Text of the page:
A tumor is an abnormal growth of cells that serves no purpose. A benign tumor is not a malignant tumor, which is cancer. It does not invade nearby tissue or spread to other parts of the body the way cancer can. In most cases, the outlook with benign tumors is very good. But benign tumors can be serious if they press on vital structures such as blood vessels or nerves. Therefore, sometimes they require treatment and other times they do not.
Causes of Benign Tumors
What causes a benign tumor to form? Often the cause is unknown. But the growth of a benign tumor might be linked to:
- Environmental toxins, such as exposure to radiation
- Local trauma or injury
- Inflammation or infection
Treatment of Benign Tumors
In many cases, benign tumors need no treatment. Doctors may simply use "watchful waiting" to make sure they cause no problems. But treatment may be needed if symptoms are a problem. Surgery is a common type of treatment for benign tumors. The goal is to remove the tumor without damaging surrounding tissues. Other types of treatment may include medication or radiation.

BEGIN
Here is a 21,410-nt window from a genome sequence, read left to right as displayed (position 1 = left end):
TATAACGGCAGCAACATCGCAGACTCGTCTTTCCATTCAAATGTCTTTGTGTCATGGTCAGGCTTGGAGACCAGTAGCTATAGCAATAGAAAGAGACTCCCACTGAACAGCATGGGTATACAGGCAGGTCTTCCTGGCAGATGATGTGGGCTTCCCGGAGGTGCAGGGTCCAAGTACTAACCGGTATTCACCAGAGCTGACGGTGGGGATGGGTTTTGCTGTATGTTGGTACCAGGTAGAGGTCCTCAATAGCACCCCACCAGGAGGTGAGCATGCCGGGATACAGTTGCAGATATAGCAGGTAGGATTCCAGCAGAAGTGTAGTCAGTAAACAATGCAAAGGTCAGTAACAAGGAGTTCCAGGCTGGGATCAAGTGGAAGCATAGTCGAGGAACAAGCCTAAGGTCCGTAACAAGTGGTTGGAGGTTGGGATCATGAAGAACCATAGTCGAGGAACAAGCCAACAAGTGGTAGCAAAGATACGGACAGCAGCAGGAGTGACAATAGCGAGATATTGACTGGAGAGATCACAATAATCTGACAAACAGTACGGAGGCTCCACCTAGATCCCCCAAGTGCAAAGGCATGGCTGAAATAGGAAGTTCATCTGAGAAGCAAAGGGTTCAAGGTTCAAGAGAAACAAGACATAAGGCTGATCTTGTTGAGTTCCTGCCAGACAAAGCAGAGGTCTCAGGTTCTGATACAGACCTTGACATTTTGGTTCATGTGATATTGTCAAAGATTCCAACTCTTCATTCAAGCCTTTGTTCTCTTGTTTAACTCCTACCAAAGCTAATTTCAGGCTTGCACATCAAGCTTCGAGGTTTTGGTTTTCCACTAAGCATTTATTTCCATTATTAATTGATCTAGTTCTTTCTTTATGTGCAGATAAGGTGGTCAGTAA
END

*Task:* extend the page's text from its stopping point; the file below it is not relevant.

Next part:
Common Types of Benign Tumors
There are many different types of benign tumors arising from different structures in the body. These are some of the most common types of benign tumors:
Adenomas are benign tumors starting in the epithelial tissue of a gland or gland-like structure. The epithelial tissue is the thin layer of tissue covering organs, glands, and other structures. A common type of adenoma is a polyp in the colon. Adenomas might also grow in the liver or the adrenal, pituitary, or thyroid gland.
If needed, adenomas can often be removed with surgery. Although not common, this type of tumor can become malignant. In the colon, less than 1 out of every 10 adenomas become cancerous.
Fibromas (or fibroids) are tumors of fibrous or connective tissue that can grow in any organ. Fibroids commonly grow in the uterus. Although not cancerous, uterine fibroids can lead to heavy vaginal bleeding, bladder problems, or pelvic pain or pressure.